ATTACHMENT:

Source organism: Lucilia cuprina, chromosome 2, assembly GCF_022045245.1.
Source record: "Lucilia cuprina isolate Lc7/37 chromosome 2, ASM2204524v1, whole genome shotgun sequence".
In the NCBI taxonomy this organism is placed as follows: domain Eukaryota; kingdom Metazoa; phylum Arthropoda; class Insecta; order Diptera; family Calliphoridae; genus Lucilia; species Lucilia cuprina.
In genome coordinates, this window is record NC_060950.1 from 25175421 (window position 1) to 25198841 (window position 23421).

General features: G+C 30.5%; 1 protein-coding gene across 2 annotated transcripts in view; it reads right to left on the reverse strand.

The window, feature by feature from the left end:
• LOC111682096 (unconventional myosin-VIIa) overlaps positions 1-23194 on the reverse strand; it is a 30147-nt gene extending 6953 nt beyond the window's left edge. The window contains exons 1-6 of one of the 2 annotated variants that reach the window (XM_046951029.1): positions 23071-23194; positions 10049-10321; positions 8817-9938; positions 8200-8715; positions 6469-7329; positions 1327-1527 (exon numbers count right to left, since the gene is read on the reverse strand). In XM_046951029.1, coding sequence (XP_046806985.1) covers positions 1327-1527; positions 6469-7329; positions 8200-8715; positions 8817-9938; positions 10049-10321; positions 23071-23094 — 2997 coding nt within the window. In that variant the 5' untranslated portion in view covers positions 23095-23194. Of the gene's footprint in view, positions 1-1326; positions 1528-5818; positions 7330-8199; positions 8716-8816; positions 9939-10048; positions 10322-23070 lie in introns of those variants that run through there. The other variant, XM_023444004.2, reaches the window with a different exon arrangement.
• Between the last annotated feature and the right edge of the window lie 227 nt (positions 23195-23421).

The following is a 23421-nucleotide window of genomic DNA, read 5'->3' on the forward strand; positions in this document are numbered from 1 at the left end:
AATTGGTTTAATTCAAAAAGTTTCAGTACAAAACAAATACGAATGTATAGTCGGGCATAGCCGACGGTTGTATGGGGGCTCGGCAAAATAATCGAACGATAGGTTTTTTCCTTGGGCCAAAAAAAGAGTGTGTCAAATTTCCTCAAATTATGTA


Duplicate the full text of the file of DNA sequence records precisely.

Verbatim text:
Source organism: Lucilia cuprina, chromosome 2, assembly GCF_022045245.1.
Source record: "Lucilia cuprina isolate Lc7/37 chromosome 2, ASM2204524v1, whole genome shotgun sequence".
In the NCBI taxonomy this organism is placed as follows: domain Eukaryota; kingdom Metazoa; phylum Arthropoda; class Insecta; order Diptera; family Calliphoridae; genus Lucilia; species Lucilia cuprina.
In genome coordinates, this window is record NC_060950.1 from 25175421 (window position 1) to 25198841 (window position 23421).

General features: G+C 30.5%; 1 protein-coding gene across 2 annotated transcripts in view; it reads right to left on the reverse strand.

The window, feature by feature from the left end:
• LOC111682096 (unconventional myosin-VIIa) overlaps positions 1-23194 on the reverse strand; it is a 30147-nt gene extending 6953 nt beyond the window's left edge. The window contains exons 1-6 of one of the 2 annotated variants that reach the window (XM_046951029.1): positions 23071-23194; positions 10049-10321; positions 8817-9938; positions 8200-8715; positions 6469-7329; positions 1327-1527 (exon numbers count right to left, since the gene is read on the reverse strand). In XM_046951029.1, coding sequence (XP_046806985.1) covers positions 1327-1527; positions 6469-7329; positions 8200-8715; positions 8817-9938; positions 10049-10321; positions 23071-23094 — 2997 coding nt within the window. In that variant the 5' untranslated portion in view covers positions 23095-23194. Of the gene's footprint in view, positions 1-1326; positions 1528-5818; positions 7330-8199; positions 8716-8816; positions 9939-10048; positions 10322-23070 lie in introns of those variants that run through there. The other variant, XM_023444004.2, reaches the window with a different exon arrangement.
• Between the last annotated feature and the right edge of the window lie 227 nt (positions 23195-23421).

The following is a 23421-nucleotide window of genomic DNA, read 5'->3' on the forward strand; positions in this document are numbered from 1 at the left end:
AATTGGTTTAATTCAAAAAGTTTCAGTACAAAACAAATACGAATGTATAGTCGGGCATAGCCGACGGTTGTATGGGGGCTCGGCAAAATAATCGAACGATAGGTTTTTTCCTTGGGCCAAAAAAAGAGTGTGTCAAATTTCCTCAAATTATGTA